The male rabbit is known as buck. A buck develops its breeding capabilities at the age of 8 months. An ideal buck should continue to maintain its reproductive ability at least for 2 to 3 years. A young buck may be allowed to mate one doe at an interval of 3 to 4 days. But, from 12 months of age onwards it may mate 4-6 does in 7 days. A buck beyond 6 years of age should be culled since semen quality declines. In order to keep the buck healthy additional protein, vitamin and minerals are to be supplemented in diet. Two breeding bucks should not be kept in same place as they will fight each other and cause injury.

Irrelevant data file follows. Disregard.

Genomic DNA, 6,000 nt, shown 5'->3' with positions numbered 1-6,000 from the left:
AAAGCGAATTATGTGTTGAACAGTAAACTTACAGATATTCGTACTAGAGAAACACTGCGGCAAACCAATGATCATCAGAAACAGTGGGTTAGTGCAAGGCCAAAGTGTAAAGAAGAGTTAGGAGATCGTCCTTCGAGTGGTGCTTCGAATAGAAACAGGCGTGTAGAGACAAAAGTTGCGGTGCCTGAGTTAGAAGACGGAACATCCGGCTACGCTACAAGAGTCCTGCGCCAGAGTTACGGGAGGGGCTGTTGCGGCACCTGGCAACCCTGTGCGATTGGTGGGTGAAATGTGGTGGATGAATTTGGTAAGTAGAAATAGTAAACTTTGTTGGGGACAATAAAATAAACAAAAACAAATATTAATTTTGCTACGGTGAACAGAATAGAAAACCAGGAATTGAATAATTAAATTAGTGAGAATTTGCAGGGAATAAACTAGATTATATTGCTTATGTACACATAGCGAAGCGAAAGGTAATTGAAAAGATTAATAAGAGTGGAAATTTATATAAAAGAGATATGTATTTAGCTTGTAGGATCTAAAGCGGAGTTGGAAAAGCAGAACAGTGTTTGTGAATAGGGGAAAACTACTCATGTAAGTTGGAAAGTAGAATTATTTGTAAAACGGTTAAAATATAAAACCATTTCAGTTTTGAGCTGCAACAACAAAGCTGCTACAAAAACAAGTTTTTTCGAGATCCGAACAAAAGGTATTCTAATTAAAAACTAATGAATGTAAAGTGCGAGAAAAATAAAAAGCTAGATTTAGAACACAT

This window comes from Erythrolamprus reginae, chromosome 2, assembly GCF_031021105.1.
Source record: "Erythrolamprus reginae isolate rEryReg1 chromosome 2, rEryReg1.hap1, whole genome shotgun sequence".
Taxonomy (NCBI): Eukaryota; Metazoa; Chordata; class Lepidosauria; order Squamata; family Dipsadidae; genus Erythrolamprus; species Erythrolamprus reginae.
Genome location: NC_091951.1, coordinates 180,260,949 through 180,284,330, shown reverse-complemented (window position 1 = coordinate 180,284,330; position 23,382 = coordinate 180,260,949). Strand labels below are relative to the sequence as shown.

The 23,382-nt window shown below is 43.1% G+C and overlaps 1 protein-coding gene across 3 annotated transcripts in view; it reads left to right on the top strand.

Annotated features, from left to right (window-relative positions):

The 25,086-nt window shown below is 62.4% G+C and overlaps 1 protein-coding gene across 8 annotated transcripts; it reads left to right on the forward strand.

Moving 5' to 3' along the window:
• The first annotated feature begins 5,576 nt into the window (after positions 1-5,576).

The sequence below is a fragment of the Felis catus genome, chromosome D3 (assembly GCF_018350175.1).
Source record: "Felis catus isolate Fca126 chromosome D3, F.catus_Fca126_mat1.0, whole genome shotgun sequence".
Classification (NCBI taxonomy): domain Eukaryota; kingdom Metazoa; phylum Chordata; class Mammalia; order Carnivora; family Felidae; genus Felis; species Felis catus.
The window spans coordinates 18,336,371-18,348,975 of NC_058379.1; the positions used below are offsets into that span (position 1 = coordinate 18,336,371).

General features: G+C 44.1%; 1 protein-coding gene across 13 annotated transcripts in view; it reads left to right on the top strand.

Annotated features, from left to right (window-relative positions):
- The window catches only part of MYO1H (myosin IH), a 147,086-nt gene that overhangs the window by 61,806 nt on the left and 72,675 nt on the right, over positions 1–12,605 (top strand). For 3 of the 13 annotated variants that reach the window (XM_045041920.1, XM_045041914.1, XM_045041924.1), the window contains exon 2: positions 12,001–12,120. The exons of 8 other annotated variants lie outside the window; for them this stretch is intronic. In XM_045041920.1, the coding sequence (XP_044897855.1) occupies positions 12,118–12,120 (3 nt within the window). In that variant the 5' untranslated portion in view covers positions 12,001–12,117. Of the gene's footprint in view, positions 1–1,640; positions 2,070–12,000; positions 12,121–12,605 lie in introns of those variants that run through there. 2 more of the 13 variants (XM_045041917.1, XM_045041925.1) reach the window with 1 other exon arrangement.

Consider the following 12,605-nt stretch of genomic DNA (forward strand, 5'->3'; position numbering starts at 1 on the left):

Of course bucks will stay fertile well past 3 years, but will they perform and breed well into their old age enough to produce a goodly amount of offspring for meat? Pet rabbits just producing small litters for selling aren't usually performing on the level of meat producers. Just as with the does, fertility diminishes with age, so to insure good breeding and to make productive use of the stock, it's best to keep young and vigorous bucks that are up to the job. No need to keep ancient bucks when you are constantly producing young ones that can take his place.


the ones i had that were about 8yrs old were dutch. i bred for meat. consistant litters of 8. dutch usually have tops of 5 per litter. that same buck even bred to some minirex does (minirex usually have litters of 3-5) gave a litter of 7 and a litter of 9. so i think they did fairly well.
 
Joseph Pierce
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Lauren Dixon
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Location: Kalispell, Montana